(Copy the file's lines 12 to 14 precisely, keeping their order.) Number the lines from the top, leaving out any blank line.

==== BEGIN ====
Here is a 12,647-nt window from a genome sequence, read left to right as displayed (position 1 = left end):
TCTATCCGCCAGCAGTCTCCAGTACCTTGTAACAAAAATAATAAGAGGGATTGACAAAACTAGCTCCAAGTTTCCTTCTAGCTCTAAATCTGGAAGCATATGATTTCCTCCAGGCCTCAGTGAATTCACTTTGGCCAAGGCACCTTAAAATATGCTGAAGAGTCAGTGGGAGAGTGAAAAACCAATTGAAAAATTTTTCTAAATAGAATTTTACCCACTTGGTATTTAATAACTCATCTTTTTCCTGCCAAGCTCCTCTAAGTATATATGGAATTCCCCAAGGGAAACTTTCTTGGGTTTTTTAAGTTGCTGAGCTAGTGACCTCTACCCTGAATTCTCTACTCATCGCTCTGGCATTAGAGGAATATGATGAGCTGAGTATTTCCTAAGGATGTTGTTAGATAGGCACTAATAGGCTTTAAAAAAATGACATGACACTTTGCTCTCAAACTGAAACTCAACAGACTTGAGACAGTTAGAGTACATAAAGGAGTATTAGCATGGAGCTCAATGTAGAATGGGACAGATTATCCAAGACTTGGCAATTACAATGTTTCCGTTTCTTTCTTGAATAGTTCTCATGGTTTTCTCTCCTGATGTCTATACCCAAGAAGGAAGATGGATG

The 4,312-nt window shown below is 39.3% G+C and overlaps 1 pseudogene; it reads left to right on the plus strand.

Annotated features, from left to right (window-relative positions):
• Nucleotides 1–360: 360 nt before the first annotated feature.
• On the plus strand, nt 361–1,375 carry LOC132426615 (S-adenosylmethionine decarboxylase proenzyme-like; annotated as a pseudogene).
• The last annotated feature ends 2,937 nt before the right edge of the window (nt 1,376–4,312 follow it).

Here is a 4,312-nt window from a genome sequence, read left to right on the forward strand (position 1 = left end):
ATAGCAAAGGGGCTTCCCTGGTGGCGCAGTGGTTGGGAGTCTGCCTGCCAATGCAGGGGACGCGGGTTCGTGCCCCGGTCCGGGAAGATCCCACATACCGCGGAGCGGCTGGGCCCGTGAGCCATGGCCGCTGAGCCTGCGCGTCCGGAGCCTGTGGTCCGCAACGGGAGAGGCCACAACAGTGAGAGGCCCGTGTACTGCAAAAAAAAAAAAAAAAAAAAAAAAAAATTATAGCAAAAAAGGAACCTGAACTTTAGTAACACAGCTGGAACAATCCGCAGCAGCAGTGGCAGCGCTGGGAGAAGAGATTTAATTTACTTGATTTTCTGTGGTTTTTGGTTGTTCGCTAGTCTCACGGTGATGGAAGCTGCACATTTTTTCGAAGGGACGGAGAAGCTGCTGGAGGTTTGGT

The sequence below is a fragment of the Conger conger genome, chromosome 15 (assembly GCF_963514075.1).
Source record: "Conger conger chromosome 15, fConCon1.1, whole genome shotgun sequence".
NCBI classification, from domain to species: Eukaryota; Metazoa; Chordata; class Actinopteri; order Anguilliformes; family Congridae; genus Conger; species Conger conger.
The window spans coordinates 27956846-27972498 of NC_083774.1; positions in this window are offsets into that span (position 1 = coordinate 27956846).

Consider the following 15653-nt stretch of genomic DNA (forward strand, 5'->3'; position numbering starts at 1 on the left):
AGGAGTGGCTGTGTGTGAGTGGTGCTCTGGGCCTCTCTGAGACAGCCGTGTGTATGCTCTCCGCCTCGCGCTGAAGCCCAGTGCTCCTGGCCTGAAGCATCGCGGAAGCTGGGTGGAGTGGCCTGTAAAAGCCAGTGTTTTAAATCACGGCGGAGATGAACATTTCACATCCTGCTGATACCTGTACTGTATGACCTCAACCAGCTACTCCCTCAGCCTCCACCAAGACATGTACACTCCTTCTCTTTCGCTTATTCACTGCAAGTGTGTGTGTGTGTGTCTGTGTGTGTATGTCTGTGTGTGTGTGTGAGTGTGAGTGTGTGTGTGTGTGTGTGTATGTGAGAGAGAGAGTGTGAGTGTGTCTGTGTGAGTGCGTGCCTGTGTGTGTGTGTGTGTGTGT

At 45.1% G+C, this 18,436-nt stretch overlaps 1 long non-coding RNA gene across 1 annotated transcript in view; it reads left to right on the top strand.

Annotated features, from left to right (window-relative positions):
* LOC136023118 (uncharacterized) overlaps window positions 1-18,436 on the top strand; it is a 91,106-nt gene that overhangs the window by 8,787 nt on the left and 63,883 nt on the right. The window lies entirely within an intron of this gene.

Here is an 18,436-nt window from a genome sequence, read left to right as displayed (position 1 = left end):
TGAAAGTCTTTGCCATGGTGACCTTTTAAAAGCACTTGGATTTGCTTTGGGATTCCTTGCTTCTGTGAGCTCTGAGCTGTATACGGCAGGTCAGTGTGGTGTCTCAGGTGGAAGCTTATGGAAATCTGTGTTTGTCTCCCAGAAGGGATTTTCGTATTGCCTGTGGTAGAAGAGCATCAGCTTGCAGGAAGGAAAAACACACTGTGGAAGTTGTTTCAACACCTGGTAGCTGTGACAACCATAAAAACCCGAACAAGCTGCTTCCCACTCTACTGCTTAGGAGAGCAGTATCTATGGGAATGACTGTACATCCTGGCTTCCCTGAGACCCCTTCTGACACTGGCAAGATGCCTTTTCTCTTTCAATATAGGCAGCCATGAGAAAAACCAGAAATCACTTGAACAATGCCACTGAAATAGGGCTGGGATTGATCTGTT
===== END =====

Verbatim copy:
NCBI classification, from domain to species: Eukaryota; Metazoa; Chordata; class Actinopteri; order Anguilliformes; family Congridae; genus Conger; species Conger conger.
The window spans coordinates 27956846-27972498 of NC_083774.1; positions in this window are offsets into that span (position 1 = coordinate 27956846).

Consider the following 15653-nt stretch of genomic DNA (forward strand, 5'->3'; position numbering starts at 1 on the left):